5 posted on 10/07/2005 11:15:38 AM PDT by laredo44 (Liberty is not the problem)
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To: doc30
"It's easier to put in a sound bite."

Evolution can be sound bit just as easily. But sound biting is a skill perfected by evangelists and foreign to scientists. I don't mean that as a slam on either, just a respect for the skill of persuasive speech.

6 posted on 10/07/2005 11:21:19 AM PDT by elfman2
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To: flevit

NOOOOO!!!!!!!!!! If children hear about another possible means of the beginning of the world, they will stop using science, and all become theocrats and ruin everyone else's brilliant understanding of the universe! ID is subversive and destructive to the scientific community!!!!!
(/end dumb humanist scientist rant)

7 posted on 10/07/2005 11:23:54 AM PDT by vpintheak (Liberal = The antithesis of Freedom and Patriotism)
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To: vpintheak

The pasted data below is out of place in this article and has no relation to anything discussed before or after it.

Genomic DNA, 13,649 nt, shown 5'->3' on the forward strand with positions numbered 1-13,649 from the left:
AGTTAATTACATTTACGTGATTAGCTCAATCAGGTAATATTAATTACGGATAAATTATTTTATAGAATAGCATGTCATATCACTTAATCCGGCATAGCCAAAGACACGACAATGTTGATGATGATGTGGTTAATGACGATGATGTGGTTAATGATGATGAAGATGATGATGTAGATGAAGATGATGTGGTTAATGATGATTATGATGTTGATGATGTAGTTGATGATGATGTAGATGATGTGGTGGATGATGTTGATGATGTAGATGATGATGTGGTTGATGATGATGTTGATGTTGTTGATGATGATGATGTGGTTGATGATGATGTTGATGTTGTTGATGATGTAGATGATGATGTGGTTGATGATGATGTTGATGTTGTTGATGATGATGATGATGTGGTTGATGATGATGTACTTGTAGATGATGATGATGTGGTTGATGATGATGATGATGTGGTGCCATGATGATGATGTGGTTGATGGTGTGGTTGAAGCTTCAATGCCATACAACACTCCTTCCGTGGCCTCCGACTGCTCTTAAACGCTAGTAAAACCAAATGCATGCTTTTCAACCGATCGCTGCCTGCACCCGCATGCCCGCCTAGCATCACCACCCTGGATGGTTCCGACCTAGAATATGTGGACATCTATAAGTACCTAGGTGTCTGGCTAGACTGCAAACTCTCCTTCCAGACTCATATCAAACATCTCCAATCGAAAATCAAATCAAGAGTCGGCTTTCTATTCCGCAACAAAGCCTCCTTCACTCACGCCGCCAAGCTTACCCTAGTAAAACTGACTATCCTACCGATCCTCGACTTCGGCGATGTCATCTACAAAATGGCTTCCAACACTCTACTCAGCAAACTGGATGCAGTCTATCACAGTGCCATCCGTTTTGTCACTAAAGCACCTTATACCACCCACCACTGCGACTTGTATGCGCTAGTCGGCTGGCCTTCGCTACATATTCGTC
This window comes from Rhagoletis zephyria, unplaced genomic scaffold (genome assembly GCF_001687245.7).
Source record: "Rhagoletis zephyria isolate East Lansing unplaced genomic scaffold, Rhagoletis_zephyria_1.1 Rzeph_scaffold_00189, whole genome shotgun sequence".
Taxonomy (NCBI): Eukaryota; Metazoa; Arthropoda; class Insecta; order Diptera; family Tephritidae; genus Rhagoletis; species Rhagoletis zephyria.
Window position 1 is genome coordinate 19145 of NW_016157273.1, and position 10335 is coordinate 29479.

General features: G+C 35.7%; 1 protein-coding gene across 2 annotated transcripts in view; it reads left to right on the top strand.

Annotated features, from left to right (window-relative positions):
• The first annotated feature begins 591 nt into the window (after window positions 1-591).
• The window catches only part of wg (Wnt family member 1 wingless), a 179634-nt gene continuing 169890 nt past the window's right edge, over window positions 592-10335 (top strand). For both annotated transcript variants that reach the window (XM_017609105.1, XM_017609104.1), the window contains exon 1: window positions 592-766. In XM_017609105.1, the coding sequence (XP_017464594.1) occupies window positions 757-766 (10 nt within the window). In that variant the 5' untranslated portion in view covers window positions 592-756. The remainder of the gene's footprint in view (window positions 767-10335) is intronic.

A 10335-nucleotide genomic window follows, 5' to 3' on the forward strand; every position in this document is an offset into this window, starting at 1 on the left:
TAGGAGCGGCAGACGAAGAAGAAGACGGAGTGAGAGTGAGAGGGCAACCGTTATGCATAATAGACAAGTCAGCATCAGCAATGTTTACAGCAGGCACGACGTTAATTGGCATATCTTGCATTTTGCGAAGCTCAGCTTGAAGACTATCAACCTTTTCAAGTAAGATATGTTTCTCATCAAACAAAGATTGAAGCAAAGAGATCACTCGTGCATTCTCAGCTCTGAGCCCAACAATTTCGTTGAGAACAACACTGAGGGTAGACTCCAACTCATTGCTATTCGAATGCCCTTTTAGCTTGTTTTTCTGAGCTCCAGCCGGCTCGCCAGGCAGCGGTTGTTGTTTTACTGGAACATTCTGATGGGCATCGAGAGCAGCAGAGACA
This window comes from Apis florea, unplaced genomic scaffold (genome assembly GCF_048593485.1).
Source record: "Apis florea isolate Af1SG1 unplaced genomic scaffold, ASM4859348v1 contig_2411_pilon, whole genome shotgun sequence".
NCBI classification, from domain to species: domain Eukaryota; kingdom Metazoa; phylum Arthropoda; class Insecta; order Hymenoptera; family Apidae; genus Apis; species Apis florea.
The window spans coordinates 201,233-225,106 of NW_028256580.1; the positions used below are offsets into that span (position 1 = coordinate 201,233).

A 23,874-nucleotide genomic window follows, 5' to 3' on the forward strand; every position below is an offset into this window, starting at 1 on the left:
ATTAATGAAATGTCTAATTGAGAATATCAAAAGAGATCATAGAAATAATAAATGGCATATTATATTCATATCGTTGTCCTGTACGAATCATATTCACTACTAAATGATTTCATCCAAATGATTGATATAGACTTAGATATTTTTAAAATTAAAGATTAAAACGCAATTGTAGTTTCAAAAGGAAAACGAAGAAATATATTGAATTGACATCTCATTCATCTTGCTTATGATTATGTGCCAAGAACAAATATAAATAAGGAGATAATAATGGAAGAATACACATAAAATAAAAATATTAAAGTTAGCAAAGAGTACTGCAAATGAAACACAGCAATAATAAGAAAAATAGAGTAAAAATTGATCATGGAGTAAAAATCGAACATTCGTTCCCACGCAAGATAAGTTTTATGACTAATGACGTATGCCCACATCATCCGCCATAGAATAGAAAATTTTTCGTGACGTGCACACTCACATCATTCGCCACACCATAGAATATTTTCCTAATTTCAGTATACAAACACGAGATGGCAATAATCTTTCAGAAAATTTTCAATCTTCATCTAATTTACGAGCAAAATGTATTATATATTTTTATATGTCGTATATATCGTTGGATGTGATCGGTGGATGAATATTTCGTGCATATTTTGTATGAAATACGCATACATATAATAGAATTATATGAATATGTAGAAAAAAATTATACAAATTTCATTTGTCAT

"If children hear about another possible means of the beginning of the world, they will stop using science,"

The way the world began and also theway the universe began is open to debate.

Positions based on evidence should be considered.

Positions based on faith should either wait until there is evidence or should be discussed in the appropirate non-science class.

Not only does the ID movement harm scientific advancement it makes us look dishonest because we would be trying to sneak religion into the classroom in a non-straightforward way.

8 posted on 10/07/2005 11:28:38 AM PDT by gondramB (Conservatism is a positive doctrine. Reactionaryism is a negative doctrine.)
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To: flevit
Intelligent Design Psuedoscience versus Science.

Fixed the title.

9 posted on 10/07/2005 11:30:14 AM PDT by blowfish
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To: gondramB